Jerusalem — In northern Israel, just outside the border town of Metulla, an Israeli gasoline station pumps petrol for pro-Israeli Lebanese villagers. "The only place in the Middle East where Israelis sell oil to Arabs," chuckles an Israeli Army officer stationed along the border.
The gas station is all the greater an anomoly given Israel's traditional anxiety about its energy supply.
Nonetheless, Israel's energy supply situation today is regarded as good -- even though it certainly is not sufficient to allow it to duplicate its Lebanese gasoline outlet elsewhere. And this is despite the loss of Iranian oil after the downfall of the Shah and the return of Sinai oil wells to Egypt as part of the Camp David agreement.
Israel is a nation dependent on imported oil for 99 percent of its energy needs. It is extremely vulnerable. Yet Israel has been able to obtain long-term oil contracts with Egypt and Mexico for half of its 8 -million-to-per-year needs. The rest comes from the spot market -- which at present is swimming in a surplus of oil.
Still, the country is paying as dearly as any other for its energy. Spot market prices are subject to great fluctuation, and the Mexican and Egyptian contracts were signed at late-1970s prices. Given political pressure from the Arab world, it is unlikely Israel will have alternate source countries to choose among in the future.
Recent reports from Britain, in fact, hinted that Israel might not be allowed to buy British North Sea oil, though coal would be available. Israeli Energy Ministry spokesman Itzhak Shomron, however, contends that oil deals between Israel and Britain are on a company-to-company basis and therefore not subject to British politics.
"If the oil is being sold for export I'm sure we will be allowed to bid for it," Mr. Shomron says.
Like most other countries, in the long run, Israel will have to reduce its dependence on imported oil. Coal and solar energy are two ways it is planning to do this.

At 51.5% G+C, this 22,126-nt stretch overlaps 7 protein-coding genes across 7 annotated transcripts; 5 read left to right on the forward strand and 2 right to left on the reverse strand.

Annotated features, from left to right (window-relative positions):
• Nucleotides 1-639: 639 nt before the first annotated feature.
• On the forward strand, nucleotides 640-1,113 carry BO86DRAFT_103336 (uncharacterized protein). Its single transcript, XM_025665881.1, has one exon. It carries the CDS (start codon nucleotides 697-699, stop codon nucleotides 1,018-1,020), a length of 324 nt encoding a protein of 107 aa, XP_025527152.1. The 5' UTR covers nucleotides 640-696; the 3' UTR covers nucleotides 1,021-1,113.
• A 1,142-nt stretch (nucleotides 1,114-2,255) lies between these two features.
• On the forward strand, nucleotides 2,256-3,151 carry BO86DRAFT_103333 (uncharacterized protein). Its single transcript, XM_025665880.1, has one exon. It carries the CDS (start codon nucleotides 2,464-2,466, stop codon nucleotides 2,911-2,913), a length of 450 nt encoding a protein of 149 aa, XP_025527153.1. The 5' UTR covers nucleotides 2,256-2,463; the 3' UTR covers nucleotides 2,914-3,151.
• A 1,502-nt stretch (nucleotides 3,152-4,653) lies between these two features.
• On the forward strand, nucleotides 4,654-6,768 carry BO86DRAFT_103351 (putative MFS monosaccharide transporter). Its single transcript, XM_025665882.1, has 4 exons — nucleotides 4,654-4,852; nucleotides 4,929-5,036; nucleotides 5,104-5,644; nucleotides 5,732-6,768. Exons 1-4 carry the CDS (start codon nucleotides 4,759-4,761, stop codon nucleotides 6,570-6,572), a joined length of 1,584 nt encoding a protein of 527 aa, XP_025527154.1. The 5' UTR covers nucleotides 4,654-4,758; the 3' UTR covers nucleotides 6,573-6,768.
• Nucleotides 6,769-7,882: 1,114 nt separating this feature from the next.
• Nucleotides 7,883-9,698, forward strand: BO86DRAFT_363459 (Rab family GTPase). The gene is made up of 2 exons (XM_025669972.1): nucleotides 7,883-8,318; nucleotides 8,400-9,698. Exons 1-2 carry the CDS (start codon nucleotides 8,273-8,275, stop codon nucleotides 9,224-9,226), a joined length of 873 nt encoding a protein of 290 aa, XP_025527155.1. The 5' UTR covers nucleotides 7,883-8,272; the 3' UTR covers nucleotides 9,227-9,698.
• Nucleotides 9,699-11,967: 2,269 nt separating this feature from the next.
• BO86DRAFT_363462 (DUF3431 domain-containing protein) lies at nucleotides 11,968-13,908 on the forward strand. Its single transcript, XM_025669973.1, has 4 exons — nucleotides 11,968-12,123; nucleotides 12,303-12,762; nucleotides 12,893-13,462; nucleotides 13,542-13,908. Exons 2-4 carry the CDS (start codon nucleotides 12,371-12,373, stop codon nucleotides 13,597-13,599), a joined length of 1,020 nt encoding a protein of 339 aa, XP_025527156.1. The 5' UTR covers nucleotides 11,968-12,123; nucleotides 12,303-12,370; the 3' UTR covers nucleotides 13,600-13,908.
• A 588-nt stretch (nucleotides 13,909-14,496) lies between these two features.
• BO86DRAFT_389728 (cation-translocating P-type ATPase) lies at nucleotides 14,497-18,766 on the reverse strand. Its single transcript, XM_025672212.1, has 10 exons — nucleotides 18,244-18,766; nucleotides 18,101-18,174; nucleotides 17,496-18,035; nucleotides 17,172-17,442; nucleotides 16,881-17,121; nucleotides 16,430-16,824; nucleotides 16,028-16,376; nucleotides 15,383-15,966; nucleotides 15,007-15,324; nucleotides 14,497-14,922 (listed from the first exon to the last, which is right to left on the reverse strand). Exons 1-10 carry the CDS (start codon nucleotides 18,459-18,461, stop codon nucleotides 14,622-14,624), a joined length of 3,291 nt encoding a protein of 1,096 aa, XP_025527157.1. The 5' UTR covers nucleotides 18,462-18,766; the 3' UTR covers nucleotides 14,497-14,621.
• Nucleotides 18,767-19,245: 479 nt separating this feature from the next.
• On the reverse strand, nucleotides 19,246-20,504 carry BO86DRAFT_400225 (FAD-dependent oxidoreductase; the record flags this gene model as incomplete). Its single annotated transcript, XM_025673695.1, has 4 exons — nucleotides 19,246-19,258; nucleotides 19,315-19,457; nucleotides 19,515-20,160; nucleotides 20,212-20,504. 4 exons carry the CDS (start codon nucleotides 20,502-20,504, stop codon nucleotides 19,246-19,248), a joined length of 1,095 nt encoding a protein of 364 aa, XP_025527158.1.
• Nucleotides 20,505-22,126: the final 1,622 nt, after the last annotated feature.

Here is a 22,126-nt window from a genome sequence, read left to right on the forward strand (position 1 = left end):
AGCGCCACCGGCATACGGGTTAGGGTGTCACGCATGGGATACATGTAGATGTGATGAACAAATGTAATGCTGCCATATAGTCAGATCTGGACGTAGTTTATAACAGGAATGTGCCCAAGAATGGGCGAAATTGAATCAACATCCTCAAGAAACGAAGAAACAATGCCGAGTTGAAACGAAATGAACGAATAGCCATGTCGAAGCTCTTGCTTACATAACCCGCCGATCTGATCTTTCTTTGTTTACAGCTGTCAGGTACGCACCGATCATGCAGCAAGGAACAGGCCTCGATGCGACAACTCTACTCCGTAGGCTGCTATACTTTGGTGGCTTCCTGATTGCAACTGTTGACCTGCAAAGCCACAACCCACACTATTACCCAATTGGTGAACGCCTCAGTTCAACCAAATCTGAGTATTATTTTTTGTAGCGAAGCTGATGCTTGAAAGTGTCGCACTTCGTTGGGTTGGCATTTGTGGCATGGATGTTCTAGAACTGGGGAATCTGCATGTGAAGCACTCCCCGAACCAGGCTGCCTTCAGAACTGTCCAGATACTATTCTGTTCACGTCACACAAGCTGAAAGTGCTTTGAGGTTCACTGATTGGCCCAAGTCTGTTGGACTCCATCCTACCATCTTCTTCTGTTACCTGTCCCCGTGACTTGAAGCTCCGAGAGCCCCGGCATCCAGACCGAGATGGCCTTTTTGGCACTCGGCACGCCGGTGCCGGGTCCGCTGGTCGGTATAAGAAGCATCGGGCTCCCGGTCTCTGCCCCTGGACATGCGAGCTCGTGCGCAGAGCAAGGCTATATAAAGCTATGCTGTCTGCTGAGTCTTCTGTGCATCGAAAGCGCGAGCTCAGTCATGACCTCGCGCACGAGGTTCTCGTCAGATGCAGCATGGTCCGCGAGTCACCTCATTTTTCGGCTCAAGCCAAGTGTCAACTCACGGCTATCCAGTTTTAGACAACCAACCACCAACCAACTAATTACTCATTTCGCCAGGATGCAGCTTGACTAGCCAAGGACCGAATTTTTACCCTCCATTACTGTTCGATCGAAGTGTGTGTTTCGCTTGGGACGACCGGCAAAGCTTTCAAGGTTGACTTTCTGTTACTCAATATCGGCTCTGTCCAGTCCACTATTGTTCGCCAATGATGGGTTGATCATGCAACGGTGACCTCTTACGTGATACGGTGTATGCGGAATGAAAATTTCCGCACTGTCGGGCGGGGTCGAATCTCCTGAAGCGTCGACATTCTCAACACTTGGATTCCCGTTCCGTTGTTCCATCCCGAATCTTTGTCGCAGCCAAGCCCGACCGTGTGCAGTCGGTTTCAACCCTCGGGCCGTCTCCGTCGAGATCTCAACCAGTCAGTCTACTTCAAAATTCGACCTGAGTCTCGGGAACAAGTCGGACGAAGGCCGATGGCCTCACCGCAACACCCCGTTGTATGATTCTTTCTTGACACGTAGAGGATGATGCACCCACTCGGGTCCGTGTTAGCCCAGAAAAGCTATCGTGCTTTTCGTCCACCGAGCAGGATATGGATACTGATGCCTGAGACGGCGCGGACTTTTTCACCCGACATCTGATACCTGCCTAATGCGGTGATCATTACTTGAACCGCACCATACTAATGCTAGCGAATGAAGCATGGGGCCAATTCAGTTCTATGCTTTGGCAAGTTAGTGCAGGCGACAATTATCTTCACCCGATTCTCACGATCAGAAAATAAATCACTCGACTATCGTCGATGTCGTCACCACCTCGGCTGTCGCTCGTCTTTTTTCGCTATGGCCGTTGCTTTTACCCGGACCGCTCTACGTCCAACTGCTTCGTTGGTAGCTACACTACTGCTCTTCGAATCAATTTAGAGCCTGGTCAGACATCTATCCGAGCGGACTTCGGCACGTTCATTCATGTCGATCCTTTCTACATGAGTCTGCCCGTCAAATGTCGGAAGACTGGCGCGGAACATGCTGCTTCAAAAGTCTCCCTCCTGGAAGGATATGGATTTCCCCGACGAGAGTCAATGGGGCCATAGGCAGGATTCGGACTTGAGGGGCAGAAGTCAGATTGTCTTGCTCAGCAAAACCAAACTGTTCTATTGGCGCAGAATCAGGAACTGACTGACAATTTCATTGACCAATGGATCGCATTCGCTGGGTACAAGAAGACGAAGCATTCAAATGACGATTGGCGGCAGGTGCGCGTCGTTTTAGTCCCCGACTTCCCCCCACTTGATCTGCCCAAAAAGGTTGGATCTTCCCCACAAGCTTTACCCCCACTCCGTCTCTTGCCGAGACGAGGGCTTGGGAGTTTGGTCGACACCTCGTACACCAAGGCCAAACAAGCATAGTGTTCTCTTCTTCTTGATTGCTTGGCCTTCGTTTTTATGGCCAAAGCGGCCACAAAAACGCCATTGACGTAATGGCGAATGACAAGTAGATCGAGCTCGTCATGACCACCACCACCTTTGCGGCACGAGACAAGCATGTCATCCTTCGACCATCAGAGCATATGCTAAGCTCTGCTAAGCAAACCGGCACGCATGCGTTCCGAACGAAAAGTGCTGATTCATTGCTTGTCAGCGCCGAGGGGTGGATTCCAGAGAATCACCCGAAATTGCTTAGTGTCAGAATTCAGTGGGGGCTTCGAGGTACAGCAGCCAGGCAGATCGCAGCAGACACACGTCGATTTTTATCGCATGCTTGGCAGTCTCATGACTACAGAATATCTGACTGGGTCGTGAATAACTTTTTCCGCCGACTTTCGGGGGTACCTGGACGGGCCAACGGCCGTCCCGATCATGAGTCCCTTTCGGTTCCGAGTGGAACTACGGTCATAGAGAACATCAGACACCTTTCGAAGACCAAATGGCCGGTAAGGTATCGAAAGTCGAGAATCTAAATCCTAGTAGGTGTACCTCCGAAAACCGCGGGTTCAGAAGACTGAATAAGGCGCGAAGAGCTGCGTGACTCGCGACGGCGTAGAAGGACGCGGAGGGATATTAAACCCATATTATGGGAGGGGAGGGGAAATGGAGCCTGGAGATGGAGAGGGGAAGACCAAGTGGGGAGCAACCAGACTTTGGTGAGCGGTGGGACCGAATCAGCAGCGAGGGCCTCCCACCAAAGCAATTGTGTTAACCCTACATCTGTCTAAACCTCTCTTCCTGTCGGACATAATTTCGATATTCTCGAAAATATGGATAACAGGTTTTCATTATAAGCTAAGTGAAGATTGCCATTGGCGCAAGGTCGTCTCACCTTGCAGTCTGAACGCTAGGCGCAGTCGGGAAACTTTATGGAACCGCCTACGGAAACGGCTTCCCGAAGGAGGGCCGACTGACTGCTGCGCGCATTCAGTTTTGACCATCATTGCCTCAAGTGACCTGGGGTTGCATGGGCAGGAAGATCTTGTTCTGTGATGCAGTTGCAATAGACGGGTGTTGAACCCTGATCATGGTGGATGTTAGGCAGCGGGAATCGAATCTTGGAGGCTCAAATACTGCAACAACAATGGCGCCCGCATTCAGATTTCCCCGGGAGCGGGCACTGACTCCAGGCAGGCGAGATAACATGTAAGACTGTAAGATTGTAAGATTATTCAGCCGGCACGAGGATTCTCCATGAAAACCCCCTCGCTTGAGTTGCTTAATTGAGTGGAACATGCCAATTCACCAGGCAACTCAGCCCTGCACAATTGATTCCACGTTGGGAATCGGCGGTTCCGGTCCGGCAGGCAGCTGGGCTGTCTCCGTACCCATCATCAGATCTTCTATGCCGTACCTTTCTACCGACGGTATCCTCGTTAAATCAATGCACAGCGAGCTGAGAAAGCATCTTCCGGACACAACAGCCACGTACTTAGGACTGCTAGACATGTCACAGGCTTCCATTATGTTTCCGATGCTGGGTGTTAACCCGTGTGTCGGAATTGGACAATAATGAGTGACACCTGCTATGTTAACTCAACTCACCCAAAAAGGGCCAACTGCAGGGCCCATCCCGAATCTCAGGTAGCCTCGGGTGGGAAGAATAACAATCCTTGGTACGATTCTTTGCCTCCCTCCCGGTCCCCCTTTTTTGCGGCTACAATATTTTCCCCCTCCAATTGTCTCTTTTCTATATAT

Unlike oil, coal comes from basically pro-Israel nations such as the United States, Australia, Canada, South Africa, and Britain. The nation's first coal-fired power station, located at Hadera on the coast between Tel Aviv and Haifa, will come on line this year. This plus other new coal power plants should produce 40 percent of the nation's electricity by 1985, Shomron says.
Since two-thirds of the nation's energy is consumed by industry, Israel also is working toward large-scale conversion of factories to coal.
By 1990, Shomron says, 70 percent of the country's electricity will be from coal; this will be 30 to 40 percent of the total energy produced in Israel. But projected consumption shows that the same amount of crude oil will have to be imported in 1990 as today.
An intensive search is under way to see whether Israel sits atop any of the Middle East's legendary oil pools, but so far no significant reservoir has been found.
Israel is counting on its just-inaugurated Mediterranean-Dead Sea canal hydroelectric project to make up for 3.5 percent of its imported oil. The canal will cost an estimated $680 million, $120 million less than the Hadera coal plant.But Jordan opposed the project, believing that it threatens its phosphate operations on the east bank of the Dead Sea.
Once built, Shomron says, it would draw on inexhaustable seawater to generate power. The canal also would be coupled with electricity-generating solar ponds and could provide inland cooling for a nuclear power station.
Oil shale, geothermal wells, agricultural waste conversion, and various forms of solar technology also are being pursued. But any sources other than oil, gas , or coal will take a great deal of developmental attention before proving themselves.
Nuclear power, for example, is virtually ruled out because of Israel's refusal to sign the Nuclear Nonproliferation Treaty due to its nuclear weapons program. This has barred it from acquiring the technology needed to build atomic power plants.
According to Shomron, Israel may be able to develop the technology on its own , but he indicates environmental objections and the huge capital costs involved may deter nuclear power.
Shomron, however, expresses "a note of guarded optimism" about Israel's energy situation and even holds out the hope for "a solution to all our future problems by means of the discovery of petroleum beneath the soil of the state of Israel."
If that occurs, one of the great ironies in international politics will be the fact that the nation that is at the center of the political reasons for a world energy crunch (which began during the 1973 Arab-Israeli war) has worked itse lf out of energy dependence.